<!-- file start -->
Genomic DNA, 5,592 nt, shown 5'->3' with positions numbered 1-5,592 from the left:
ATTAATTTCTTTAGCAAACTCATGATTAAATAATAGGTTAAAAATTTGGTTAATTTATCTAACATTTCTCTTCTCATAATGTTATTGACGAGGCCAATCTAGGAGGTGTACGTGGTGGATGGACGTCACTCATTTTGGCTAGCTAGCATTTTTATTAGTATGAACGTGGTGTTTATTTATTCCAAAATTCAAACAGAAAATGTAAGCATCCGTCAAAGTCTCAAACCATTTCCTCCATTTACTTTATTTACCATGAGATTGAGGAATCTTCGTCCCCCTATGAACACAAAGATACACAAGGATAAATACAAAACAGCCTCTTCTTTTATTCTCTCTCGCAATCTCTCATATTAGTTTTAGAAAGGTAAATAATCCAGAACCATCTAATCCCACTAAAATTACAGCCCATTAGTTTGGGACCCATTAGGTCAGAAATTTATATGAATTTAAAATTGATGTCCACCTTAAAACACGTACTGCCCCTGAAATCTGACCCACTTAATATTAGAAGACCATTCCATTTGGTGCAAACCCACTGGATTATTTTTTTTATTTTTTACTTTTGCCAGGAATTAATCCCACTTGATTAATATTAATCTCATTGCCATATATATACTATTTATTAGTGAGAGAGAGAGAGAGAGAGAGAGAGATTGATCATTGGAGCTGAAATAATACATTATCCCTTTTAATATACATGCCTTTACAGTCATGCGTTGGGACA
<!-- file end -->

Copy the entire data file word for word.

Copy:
Genomic DNA, 5,592 nt, shown 5'->3' with positions numbered 1-5,592 from the left:
ATTAATTTCTTTAGCAAACTCATGATTAAATAATAGGTTAAAAATTTGGTTAATTTATCTAACATTTCTCTTCTCATAATGTTATTGACGAGGCCAATCTAGGAGGTGTACGTGGTGGATGGACGTCACTCATTTTGGCTAGCTAGCATTTTTATTAGTATGAACGTGGTGTTTATTTATTCCAAAATTCAAACAGAAAATGTAAGCATCCGTCAAAGTCTCAAACCATTTCCTCCATTTACTTTATTTACCATGAGATTGAGGAATCTTCGTCCCCCTATGAACACAAAGATACACAAGGATAAATACAAAACAGCCTCTTCTTTTATTCTCTCTCGCAATCTCTCATATTAGTTTTAGAAAGGTAAATAATCCAGAACCATCTAATCCCACTAAAATTACAGCCCATTAGTTTGGGACCCATTAGGTCAGAAATTTATATGAATTTAAAATTGATGTCCACCTTAAAACACGTACTGCCCCTGAAATCTGACCCACTTAATATTAGAAGACCATTCCATTTGGTGCAAACCCACTGGATTATTTTTTTTATTTTTTACTTTTGCCAGGAATTAATCCCACTTGATTAATATTAATCTCATTGCCATATATATACTATTTATTAGTGAGAGAGAGAGAGAGAGAGAGAGAGATTGATCATTGGAGCTGAAATAATACATTATCCCTTTTAATATACATGCCTTTACAGTCATGCGTTGGGACA